The 27th meeting of the Conference of the Parties (COP27) to the UN Framework Convention on Climate Change (UNFCCC), held this past November in the Egyptian resort town of Sharm El-Sheikh, took place amid a tense global economy and geopolitical outlook. The “polycrisis” of high prices for food, energy, and debt have strained the budgets of all countries, but especially developing countries already under pressure from costs associated with the global pandemic. Indeed, two-thirds of developing and middle-income countries are now in or at risk of default, as Global North central banks raise interest rates to tame inflation and the war in Ukraine further destabilizes global food and oil markets.
Thus, finance was at the top of the agenda for last year’s COP; specifically, finance for loss and damage (L&D). The agreement to establish a fund for loss and damage was a historic win for the Group of 77 (G77) developing countries, but progress on mitigation stalled, leaving 1.5 alive but on life support. This article explores those issues and more, with some thoughts on the road ahead for COP28 in Dubai.
Lots on Loss and Damage, Less on Mitigation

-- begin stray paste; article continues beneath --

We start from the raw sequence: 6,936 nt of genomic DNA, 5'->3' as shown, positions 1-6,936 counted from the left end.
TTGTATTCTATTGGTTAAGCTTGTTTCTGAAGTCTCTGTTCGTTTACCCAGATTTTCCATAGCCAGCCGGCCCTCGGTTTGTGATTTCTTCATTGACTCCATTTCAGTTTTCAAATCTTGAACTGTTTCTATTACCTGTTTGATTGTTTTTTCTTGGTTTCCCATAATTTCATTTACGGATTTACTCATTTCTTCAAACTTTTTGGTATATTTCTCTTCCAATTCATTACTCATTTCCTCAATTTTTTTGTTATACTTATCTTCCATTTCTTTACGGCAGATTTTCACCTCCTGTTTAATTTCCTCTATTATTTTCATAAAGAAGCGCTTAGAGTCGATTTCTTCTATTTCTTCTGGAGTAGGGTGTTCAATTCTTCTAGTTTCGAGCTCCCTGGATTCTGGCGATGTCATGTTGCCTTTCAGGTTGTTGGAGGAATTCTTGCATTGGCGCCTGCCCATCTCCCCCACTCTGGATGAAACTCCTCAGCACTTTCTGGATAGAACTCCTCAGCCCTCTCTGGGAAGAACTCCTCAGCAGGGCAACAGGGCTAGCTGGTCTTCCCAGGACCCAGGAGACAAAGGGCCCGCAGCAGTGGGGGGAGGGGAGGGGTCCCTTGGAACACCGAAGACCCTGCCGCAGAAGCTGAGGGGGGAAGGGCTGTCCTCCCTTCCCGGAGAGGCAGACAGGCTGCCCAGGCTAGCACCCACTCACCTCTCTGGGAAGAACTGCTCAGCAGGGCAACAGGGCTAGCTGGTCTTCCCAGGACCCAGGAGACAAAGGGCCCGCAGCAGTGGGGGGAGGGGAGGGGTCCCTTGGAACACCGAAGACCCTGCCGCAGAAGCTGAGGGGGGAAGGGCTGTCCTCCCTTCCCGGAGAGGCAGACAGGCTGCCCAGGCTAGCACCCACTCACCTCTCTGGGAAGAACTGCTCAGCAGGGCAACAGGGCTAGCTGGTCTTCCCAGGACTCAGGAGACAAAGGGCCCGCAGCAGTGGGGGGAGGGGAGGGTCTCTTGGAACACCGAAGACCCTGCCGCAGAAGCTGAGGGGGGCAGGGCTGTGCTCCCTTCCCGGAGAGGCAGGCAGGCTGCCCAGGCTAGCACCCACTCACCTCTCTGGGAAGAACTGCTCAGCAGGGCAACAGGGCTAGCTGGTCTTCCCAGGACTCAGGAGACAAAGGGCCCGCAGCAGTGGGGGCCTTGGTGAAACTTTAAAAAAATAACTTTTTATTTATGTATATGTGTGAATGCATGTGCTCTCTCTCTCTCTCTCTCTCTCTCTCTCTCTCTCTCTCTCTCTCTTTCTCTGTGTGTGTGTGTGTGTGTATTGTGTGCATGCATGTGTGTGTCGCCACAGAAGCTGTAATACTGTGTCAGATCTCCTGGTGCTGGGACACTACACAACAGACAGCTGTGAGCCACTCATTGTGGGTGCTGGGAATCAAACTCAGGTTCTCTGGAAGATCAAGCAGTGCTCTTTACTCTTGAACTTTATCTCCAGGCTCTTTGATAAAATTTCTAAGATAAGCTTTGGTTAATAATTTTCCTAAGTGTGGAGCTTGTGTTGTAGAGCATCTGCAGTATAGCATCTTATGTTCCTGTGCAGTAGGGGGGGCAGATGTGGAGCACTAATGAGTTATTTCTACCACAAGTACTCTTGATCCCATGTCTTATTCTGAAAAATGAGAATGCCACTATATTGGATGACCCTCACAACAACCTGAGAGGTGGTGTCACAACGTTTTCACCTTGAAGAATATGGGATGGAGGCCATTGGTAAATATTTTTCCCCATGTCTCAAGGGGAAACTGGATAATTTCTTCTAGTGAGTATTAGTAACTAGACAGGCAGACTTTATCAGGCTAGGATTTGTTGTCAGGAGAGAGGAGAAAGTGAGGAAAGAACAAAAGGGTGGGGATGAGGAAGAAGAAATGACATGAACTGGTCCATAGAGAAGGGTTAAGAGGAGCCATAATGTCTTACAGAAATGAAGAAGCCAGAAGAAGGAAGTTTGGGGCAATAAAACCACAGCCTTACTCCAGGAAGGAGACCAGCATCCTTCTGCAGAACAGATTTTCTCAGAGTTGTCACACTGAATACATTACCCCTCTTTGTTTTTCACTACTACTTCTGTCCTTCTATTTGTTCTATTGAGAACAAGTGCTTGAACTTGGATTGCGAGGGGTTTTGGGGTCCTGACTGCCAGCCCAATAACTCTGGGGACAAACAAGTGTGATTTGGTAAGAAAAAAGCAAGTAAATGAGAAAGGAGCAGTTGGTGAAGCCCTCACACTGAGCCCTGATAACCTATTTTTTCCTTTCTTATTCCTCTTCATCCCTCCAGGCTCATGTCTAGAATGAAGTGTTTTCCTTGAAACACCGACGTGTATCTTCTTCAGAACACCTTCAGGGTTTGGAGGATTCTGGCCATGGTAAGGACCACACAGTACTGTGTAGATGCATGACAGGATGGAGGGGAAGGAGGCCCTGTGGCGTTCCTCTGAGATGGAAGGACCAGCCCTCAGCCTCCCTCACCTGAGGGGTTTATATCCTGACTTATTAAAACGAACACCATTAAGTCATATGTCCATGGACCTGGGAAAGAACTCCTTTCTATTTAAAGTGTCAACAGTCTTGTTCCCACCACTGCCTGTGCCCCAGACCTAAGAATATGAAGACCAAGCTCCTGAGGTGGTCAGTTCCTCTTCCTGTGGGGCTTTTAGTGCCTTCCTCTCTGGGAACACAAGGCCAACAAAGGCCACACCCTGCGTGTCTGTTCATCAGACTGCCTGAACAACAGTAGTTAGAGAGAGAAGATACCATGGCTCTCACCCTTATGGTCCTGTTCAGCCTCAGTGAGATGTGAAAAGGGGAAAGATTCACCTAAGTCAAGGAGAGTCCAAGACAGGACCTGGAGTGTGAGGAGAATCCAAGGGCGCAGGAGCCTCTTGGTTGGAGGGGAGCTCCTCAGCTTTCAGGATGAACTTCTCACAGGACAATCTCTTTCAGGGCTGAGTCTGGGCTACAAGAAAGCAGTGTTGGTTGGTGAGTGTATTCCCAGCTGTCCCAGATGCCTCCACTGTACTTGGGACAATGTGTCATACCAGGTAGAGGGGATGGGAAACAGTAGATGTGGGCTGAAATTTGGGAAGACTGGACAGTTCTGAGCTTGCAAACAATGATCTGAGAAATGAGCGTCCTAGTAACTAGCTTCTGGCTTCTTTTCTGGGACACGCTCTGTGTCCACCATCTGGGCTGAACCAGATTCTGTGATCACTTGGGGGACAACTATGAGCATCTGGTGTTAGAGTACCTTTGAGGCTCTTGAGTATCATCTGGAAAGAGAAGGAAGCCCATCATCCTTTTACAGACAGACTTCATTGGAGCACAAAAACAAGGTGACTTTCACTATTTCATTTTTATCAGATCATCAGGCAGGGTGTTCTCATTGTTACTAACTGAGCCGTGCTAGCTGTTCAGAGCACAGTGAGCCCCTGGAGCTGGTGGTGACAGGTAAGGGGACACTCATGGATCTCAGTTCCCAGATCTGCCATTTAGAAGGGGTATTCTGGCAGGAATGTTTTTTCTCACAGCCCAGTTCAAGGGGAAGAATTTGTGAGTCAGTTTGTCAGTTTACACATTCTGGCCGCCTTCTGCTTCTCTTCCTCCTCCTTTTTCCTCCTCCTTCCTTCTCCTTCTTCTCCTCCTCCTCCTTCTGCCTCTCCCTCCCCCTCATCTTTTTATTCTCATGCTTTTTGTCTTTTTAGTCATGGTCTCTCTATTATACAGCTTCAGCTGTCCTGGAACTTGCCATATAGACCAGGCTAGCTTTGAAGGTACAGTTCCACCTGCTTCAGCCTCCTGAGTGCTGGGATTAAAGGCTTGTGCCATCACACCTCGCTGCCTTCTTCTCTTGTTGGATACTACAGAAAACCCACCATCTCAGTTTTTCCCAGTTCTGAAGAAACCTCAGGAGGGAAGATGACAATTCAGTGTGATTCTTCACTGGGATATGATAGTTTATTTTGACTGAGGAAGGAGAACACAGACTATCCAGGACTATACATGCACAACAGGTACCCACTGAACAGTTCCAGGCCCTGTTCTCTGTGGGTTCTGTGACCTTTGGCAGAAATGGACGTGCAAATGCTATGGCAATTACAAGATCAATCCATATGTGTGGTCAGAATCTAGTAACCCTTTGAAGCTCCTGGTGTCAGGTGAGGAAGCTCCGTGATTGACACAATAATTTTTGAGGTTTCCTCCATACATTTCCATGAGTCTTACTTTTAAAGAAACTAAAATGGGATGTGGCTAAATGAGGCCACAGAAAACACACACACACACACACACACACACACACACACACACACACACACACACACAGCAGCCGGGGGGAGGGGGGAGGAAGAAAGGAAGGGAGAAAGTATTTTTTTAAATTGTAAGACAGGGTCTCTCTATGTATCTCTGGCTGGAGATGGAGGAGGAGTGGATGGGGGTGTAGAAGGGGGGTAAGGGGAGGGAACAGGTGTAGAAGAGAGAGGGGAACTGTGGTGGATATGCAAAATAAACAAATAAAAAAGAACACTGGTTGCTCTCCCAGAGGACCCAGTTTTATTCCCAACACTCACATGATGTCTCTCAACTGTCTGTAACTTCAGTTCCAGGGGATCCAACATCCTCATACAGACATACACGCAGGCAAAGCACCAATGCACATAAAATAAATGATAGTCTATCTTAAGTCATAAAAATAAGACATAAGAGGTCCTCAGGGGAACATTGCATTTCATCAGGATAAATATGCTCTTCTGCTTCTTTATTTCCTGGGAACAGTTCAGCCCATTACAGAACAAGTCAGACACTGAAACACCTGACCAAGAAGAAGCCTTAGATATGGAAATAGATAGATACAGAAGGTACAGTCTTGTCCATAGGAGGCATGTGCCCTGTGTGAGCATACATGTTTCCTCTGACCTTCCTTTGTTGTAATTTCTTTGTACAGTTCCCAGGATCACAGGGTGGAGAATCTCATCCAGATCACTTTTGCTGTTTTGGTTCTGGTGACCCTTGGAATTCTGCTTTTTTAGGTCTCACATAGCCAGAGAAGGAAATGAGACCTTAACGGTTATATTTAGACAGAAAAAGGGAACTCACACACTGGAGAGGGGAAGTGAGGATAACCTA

Developing countries have been requesting L&D support within the UNFCCC for years, making the agreement on new funding arrangements for loss and damage a major achievement for the Group of 77. Developed countries have recognized the need for L&D support, including in Article 8 of the 2015 Paris Agreement, and COP27 saw the operationalization of the Santiago Network for Loss and Damage (SNLD), a technical assistance body inside the Warsaw International Mechanism.
But the major headline was the decision to establish a new, dedicated fund within the UNFCCC. This includes a Transitional Committee (TC) of 24 developed and developing countries, which will have its first meeting by March 2023 to work out the new fund’s modalities and sources of revenue. Per the agreement, the TC will present its plan for adoption and operationalization at COP28 in Dubai.